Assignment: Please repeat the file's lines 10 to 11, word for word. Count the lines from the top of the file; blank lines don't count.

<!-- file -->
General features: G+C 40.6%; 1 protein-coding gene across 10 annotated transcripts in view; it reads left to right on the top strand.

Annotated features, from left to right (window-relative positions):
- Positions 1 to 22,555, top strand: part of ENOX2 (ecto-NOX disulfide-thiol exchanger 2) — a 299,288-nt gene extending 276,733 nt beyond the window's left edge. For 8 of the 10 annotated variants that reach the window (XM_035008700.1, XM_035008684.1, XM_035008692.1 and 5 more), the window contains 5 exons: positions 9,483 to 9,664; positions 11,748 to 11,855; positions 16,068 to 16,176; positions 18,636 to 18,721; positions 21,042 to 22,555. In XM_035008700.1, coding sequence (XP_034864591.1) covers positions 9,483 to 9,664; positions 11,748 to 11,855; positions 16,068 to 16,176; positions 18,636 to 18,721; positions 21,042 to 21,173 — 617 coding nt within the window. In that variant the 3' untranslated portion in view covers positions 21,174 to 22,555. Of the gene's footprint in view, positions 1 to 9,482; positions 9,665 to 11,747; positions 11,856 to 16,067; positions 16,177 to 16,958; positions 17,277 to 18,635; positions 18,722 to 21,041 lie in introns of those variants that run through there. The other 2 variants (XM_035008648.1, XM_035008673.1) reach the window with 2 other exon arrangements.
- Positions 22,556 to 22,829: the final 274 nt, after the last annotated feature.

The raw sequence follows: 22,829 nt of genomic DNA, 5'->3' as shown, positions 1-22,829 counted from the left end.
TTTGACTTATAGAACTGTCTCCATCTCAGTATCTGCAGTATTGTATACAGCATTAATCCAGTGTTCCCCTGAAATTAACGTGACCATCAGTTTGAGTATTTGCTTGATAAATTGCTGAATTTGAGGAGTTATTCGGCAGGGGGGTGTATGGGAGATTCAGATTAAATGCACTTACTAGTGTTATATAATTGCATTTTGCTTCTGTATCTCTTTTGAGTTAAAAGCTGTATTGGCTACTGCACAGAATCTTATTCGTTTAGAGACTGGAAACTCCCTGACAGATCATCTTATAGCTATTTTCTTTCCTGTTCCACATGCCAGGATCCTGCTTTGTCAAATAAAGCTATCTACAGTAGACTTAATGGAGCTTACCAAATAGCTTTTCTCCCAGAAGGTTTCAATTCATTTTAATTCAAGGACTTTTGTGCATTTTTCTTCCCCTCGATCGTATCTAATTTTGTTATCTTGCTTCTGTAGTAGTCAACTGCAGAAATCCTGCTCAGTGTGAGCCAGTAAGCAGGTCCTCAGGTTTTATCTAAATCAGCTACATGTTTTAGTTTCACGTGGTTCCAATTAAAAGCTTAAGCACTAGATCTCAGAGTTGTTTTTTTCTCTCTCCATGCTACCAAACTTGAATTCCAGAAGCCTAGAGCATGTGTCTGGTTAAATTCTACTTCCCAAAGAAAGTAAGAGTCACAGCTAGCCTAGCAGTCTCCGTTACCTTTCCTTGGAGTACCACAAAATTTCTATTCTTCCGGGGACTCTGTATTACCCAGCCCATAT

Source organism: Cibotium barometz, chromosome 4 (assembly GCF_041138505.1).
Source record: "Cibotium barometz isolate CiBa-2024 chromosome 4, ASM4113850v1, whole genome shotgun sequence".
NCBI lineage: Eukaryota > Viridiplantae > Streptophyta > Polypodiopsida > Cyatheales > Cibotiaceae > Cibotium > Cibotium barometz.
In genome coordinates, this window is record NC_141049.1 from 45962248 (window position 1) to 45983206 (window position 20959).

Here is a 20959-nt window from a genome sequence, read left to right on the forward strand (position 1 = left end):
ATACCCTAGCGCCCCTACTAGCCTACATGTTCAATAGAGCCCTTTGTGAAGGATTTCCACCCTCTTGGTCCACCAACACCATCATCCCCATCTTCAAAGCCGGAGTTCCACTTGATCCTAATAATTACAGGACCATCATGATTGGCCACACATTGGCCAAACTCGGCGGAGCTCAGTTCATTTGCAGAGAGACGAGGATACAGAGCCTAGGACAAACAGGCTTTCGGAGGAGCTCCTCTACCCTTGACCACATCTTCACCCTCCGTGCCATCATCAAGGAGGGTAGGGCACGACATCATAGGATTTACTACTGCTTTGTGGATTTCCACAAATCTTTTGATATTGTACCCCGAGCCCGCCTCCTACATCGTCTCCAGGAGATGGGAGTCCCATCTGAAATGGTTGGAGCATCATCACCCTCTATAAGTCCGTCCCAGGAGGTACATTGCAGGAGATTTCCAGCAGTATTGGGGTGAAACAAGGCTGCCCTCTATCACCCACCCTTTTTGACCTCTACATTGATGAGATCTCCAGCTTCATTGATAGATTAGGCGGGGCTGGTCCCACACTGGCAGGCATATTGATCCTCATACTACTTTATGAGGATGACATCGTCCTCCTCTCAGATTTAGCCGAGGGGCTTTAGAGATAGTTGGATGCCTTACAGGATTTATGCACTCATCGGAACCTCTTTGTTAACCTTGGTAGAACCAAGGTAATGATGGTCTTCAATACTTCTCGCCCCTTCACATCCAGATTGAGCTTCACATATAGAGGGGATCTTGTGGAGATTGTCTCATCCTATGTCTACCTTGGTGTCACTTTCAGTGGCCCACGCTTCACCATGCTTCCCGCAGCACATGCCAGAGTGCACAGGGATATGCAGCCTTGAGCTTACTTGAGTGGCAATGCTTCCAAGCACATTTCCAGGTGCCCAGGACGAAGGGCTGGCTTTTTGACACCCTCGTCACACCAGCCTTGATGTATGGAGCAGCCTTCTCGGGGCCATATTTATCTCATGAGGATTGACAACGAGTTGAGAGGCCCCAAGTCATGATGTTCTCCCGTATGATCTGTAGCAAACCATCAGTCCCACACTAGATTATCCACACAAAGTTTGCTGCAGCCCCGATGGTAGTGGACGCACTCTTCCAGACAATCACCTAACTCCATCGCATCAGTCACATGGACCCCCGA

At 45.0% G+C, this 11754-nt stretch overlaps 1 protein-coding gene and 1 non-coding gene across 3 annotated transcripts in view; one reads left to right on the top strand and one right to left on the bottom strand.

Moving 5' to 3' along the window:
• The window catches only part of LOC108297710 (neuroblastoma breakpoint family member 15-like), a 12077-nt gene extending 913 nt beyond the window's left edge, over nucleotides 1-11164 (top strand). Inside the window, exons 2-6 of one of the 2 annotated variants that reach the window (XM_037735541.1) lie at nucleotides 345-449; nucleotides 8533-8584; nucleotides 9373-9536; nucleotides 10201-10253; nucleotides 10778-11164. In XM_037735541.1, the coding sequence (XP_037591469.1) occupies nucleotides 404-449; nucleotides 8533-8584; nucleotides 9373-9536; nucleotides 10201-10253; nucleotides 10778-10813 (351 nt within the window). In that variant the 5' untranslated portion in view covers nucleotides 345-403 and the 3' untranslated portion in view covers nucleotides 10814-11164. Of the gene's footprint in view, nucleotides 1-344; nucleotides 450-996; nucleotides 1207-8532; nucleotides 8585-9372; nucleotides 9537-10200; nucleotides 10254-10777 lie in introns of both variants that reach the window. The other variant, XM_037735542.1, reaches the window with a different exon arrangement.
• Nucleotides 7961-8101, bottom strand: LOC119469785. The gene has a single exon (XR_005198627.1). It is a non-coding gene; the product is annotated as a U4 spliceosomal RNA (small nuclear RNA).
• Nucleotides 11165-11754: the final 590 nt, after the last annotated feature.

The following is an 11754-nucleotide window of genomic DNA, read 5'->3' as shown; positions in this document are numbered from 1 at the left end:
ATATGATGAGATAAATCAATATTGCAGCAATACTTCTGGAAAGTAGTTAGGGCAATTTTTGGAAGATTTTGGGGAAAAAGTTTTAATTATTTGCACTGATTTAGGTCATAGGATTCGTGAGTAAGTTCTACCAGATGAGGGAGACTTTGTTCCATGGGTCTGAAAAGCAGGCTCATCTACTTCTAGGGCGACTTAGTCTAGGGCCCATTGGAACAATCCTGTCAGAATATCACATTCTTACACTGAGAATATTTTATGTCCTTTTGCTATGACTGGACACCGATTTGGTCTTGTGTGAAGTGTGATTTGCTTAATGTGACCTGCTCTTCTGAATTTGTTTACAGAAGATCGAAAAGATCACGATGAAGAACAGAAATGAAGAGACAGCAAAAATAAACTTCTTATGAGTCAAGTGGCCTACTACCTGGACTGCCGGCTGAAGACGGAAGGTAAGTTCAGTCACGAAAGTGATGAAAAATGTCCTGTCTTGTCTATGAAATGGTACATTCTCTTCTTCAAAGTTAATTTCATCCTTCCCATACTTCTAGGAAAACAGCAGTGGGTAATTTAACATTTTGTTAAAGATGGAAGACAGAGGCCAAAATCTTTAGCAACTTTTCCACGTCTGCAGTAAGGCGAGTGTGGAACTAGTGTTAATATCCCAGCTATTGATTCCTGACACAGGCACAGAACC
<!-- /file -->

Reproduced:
In genome coordinates, this window is record NC_141049.1 from 45962248 (window position 1) to 45983206 (window position 20959).

Here is a 20959-nt window from a genome sequence, read left to right on the forward strand (position 1 = left end):